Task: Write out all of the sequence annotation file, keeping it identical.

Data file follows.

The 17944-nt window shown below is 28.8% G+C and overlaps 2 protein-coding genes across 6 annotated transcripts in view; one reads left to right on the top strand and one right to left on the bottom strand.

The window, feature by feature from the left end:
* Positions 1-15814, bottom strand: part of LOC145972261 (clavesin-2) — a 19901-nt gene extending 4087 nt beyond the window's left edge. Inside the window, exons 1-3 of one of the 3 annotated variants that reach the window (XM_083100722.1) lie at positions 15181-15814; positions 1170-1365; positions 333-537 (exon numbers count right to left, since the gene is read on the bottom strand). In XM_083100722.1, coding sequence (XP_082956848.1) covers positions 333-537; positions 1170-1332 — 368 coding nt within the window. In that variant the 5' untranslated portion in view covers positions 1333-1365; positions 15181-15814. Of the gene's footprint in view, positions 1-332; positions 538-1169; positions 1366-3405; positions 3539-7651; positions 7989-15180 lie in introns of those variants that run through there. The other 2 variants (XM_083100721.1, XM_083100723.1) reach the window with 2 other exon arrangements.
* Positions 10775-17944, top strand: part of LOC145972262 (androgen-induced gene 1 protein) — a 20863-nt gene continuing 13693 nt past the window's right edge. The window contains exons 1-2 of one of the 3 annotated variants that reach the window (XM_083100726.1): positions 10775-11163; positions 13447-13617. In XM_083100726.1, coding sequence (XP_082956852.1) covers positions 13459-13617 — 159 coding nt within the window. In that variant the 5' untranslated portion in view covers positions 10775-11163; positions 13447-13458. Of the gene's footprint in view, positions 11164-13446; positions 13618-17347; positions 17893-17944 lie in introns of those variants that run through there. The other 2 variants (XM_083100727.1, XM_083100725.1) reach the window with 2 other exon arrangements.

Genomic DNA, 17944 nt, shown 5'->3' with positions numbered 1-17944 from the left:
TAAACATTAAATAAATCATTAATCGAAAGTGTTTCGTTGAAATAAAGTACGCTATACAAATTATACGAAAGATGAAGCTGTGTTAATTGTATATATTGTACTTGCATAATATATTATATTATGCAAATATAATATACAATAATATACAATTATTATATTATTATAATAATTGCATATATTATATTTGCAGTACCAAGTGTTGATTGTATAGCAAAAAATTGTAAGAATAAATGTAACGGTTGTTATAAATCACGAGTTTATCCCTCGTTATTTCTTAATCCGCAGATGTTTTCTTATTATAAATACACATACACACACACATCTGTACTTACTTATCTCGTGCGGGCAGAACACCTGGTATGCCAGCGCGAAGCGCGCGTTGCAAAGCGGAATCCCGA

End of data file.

The 17944-nt window shown below is 28.8% G+C and overlaps 2 protein-coding genes across 6 annotated transcripts in view; one reads left to right on the top strand and one right to left on the bottom strand.

The window, feature by feature from the left end:
* Positions 1-15814, bottom strand: part of LOC145972261 (clavesin-2) — a 19901-nt gene extending 4087 nt beyond the window's left edge. Inside the window, exons 1-3 of one of the 3 annotated variants that reach the window (XM_083100722.1) lie at positions 15181-15814; positions 1170-1365; positions 333-537 (exon numbers count right to left, since the gene is read on the bottom strand). In XM_083100722.1, coding sequence (XP_082956848.1) covers positions 333-537; positions 1170-1332 — 368 coding nt within the window. In that variant the 5' untranslated portion in view covers positions 1333-1365; positions 15181-15814. Of the gene's footprint in view, positions 1-332; positions 538-1169; positions 1366-3405; positions 3539-7651; positions 7989-15180 lie in introns of those variants that run through there. The other 2 variants (XM_083100721.1, XM_083100723.1) reach the window with 2 other exon arrangements.
* Positions 10775-17944, top strand: part of LOC145972262 (androgen-induced gene 1 protein) — a 20863-nt gene continuing 13693 nt past the window's right edge. The window contains exons 1-2 of one of the 3 annotated variants that reach the window (XM_083100726.1): positions 10775-11163; positions 13447-13617. In XM_083100726.1, coding sequence (XP_082956852.1) covers positions 13459-13617 — 159 coding nt within the window. In that variant the 5' untranslated portion in view covers positions 10775-11163; positions 13447-13458. Of the gene's footprint in view, positions 11164-13446; positions 13618-17347; positions 17893-17944 lie in introns of those variants that run through there. The other 2 variants (XM_083100727.1, XM_083100725.1) reach the window with 2 other exon arrangements.

Genomic DNA, 17944 nt, shown 5'->3' with positions numbered 1-17944 from the left:
TAAACATTAAATAAATCATTAATCGAAAGTGTTTCGTTGAAATAAAGTACGCTATACAAATTATACGAAAGATGAAGCTGTGTTAATTGTATATATTGTACTTGCATAATATATTATATTATGCAAATATAATATACAATAATATACAATTATTATATTATTATAATAATTGCATATATTATATTTGCAGTACCAAGTGTTGATTGTATAGCAAAAAATTGTAAGAATAAATGTAACGGTTGTTATAAATCACGAGTTTATCCCTCGTTATTTCTTAATCCGCAGATGTTTTCTTATTATAAATACACATACACACACACATCTGTACTTACTTATCTCGTGCGGGCAGAACACCTGGTATGCCAGCGCGAAGCGCGCGTTGCAAAGCGGAATCCCGA